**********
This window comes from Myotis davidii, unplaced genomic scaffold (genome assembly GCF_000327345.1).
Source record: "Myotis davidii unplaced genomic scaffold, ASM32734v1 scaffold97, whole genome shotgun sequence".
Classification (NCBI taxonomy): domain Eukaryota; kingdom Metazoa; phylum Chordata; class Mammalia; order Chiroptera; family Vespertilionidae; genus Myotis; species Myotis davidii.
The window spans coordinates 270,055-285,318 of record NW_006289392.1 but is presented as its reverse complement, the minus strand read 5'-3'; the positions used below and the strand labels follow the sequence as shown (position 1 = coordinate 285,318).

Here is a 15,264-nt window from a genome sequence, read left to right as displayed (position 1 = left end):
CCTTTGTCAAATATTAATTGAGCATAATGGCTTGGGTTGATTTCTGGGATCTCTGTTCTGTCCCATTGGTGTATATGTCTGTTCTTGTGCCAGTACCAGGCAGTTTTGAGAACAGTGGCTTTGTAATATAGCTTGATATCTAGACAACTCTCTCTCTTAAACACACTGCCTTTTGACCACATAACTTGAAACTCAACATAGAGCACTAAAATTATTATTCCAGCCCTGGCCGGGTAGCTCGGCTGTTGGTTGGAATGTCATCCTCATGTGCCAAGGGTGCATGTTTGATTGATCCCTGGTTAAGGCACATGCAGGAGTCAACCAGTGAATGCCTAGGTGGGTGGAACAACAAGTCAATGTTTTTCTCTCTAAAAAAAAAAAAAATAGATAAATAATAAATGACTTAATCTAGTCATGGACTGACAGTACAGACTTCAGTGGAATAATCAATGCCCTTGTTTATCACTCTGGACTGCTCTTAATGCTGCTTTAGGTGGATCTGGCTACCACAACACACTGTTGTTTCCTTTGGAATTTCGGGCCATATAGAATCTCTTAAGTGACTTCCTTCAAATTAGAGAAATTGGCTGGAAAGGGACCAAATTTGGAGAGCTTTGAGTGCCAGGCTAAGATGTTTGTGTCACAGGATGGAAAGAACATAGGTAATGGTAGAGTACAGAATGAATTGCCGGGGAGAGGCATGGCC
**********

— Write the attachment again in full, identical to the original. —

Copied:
This window comes from Myotis davidii, unplaced genomic scaffold (genome assembly GCF_000327345.1).
Source record: "Myotis davidii unplaced genomic scaffold, ASM32734v1 scaffold97, whole genome shotgun sequence".
Classification (NCBI taxonomy): domain Eukaryota; kingdom Metazoa; phylum Chordata; class Mammalia; order Chiroptera; family Vespertilionidae; genus Myotis; species Myotis davidii.
The window spans coordinates 270,055-285,318 of record NW_006289392.1 but is presented as its reverse complement, the minus strand read 5'-3'; the positions used below and the strand labels follow the sequence as shown (position 1 = coordinate 285,318).

Here is a 15,264-nt window from a genome sequence, read left to right as displayed (position 1 = left end):
CCTTTGTCAAATATTAATTGAGCATAATGGCTTGGGTTGATTTCTGGGATCTCTGTTCTGTCCCATTGGTGTATATGTCTGTTCTTGTGCCAGTACCAGGCAGTTTTGAGAACAGTGGCTTTGTAATATAGCTTGATATCTAGACAACTCTCTCTCTTAAACACACTGCCTTTTGACCACATAACTTGAAACTCAACATAGAGCACTAAAATTATTATTCCAGCCCTGGCCGGGTAGCTCGGCTGTTGGTTGGAATGTCATCCTCATGTGCCAAGGGTGCATGTTTGATTGATCCCTGGTTAAGGCACATGCAGGAGTCAACCAGTGAATGCCTAGGTGGGTGGAACAACAAGTCAATGTTTTTCTCTCTAAAAAAAAAAAAAATAGATAAATAATAAATGACTTAATCTAGTCATGGACTGACAGTACAGACTTCAGTGGAATAATCAATGCCCTTGTTTATCACTCTGGACTGCTCTTAATGCTGCTTTAGGTGGATCTGGCTACCACAACACACTGTTGTTTCCTTTGGAATTTCGGGCCATATAGAATCTCTTAAGTGACTTCCTTCAAATTAGAGAAATTGGCTGGAAAGGGACCAAATTTGGAGAGCTTTGAGTGCCAGGCTAAGATGTTTGTGTCACAGGATGGAAAGAACATAGGTAATGGTAGAGTACAGAATGAATTGCCGGGGAGAGGCATGGCC